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CODE4LIB  March 2010

CODE4LIB March 2010

Subject:

Re: Variations/FRBR project releases FRBR XML Schemas

From:

Jonathan Rochkind <[log in to unmask]>

Reply-To:

Code for Libraries <[log in to unmask]>

Date:

Tue, 23 Mar 2010 10:02:38 -0400

Content-Type:

text/plain

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Parts/Attachments

text/plain (106 lines)

If you model "work of works" MobyDick+A, then you've simply got to make 
sure the "contains" relationship is there to the "simple" work "Moby 
Dick", right?

Then that would allow the particular manifestation of MobyDick+A to be 
grouped with all the "MobyDick"s, since the system knows it contains a 
manifestation of MobyDick in it.

What are we doing having this conversation on Code4Lib anyway, we're 
probably horribly boring and frustrating most of the list.

Jonathan

Karen Coyle wrote:
> Quoting "Beacom, Matthew" <[log in to unmask]>:
>
>   
>> Karen,
>>
>> You said:
>>     
>
>   
>> From the FRBR model we know that a manifestation is the embodiment   
>> of an expression. From the manifestation, we infer another level of   
>> thinking about the item in hand, another abstraction, the FRBR   
>> expression. Going up the IMEW ladder, we see there is no gap where   
>> the expression should be. The expression is simply an inference we   
>> make from the manifestation according to the model. It's a   
>> formality. According to the model, an expression for the   
>> augmented/supplemented/whatevered Moby Dick exists. It must.  And   
>> from the expression, let's call it "Moby Dick+a E", we infer the   
>> work, "Moby Dick+a W", again, according to the model. So working up   
>> the IMEW model, we see the augmented/supplemented/whatevered Moby   
>> Dick that I'm calling "Moby Dick+a" is a work, an expression, a   
>> manifestation and item.
>>     
>
> I'll have to read through this a few more times, but this puts you in  
> the "work of works" camp:  
> http://www.ifla.org/en/events/frbr-working-group-on-aggregates
>
> Unfortunately, I don't think this serves the user well, who may be  
> looking for "Moby Dick" and not "Moby Dick+a". It's also not how Work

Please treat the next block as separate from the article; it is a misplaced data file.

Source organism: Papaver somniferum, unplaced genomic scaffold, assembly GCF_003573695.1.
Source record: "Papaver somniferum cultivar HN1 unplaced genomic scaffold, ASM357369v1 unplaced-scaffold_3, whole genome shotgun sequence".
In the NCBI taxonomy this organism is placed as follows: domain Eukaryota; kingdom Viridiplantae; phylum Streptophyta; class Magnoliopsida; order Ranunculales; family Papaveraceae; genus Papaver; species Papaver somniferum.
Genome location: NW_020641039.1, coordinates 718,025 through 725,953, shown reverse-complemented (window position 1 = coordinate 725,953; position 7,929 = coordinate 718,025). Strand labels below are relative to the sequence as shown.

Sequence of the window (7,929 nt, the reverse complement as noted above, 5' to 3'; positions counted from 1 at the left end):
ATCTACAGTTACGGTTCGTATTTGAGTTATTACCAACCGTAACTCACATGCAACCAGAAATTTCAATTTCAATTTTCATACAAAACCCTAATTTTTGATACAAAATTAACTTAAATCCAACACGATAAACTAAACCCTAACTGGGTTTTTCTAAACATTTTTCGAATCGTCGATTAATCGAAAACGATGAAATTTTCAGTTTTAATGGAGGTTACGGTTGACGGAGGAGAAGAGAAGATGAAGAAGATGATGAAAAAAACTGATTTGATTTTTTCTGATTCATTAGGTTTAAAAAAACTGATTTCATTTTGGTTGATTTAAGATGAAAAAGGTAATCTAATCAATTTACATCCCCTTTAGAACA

> is defined in AACR or RDA. So I'd like to understand what the user  
> would see having done a search on Moby Dick. It seems like they'd see  
> what we have today, which is a long list of different versions.  
> Personally, I'd rather see something like:
>    http://upstream.openlibrary.org/works/OL102749W/Moby_Dick
> And I don't think your model allows that.
>
> kc
>
>
>
>   
>> Coming down the WEMI model, we skipped over the expression level.    
>> Why? I think it is because of a couple of things common to how we   
>> think. First, when we use the WEMI model in this top-down direction,  
>>  we tend to reify the abstractions and look for "real" instances of   
>> them. Second, when we move down the WEMI model, we deduce the next   
>> level from the "evidence" of the one above or evidence from the   
>> physical world. Since the abstract levels of the FRBR WEMI model   
>> provide no evidence for deduction, and there is no evidence of an   
>> expression in the item, and all there is to rely on is the model's   
>> claim that "there be expressions here," then we don't see the   
>> expression as real. Working up from the item, the step at the   
>> expression level is more clear and more clearly a formal part of the  
>>  modeling process. It isn't a different decision about expression,  
>> it  is a different view of the model that allows us to more clearly  
>> see  the expression.
>>
>> Is this way of thinking, useful? It may be, when or if we think the   
>> editorial work that created the augmented/etc. Moby Dick, is worth   
>> noting and tracking.  Consider for instance the 150 the anniversary   
>> edition of Moby Dick published by the Northwestern University Press   
>> in 1991. It may make sense and provide some utility for readers for   
>> cataloger's to consider this edition a different work than the   
>> Norton Critical Edition, 2d edition, of Moby Dick. Because we like   
>> to relate a work to a creator of the work when we can, I'll point   
>> out the creator of each of these works is the editor or editorial   
>> group that edited the text of Moby Dick-if they did that--and   
>> compiled the edition.  And we might distinguish them by use of the   
>> editor's name or the publisher's as we do in this case.
>>
>> Returning to "Moby Dick+a" for a moment, I want to point out a   
>> complexity that I skipped over so far. There is more than one work   
>> involved in "Moby Dick+a." The first is the edition itself, "Moby   
>> Dick+a," a second is "Moby Dick," itself, a third would be the   
>> introduction written for this edition, etc. It would be possible to   
>> have the same work/expression of "Moby Dick" in two different   
>> "edition-works" of Moby Dick. If the same text of "Moby Dick" is   
>> simply repeated in a new context of apparatus--introductions,   
>> afterwords, etc., one could have a work/expression "Moby Dick+a" and  
>>  another "Moby Dick+b" that each contains the same work/expression,   
>> "Moby Dick." What makes sense to me is noting and tracking both of   
>> these--the edited augmentation and the core work. Other works within  
>>  the augmented work may also be worth noting, etc., but how far one   
>> would follow that path depends on the implementation goals.
>>
>> Matthew Beacom
>>
>>
>>     
>
>   

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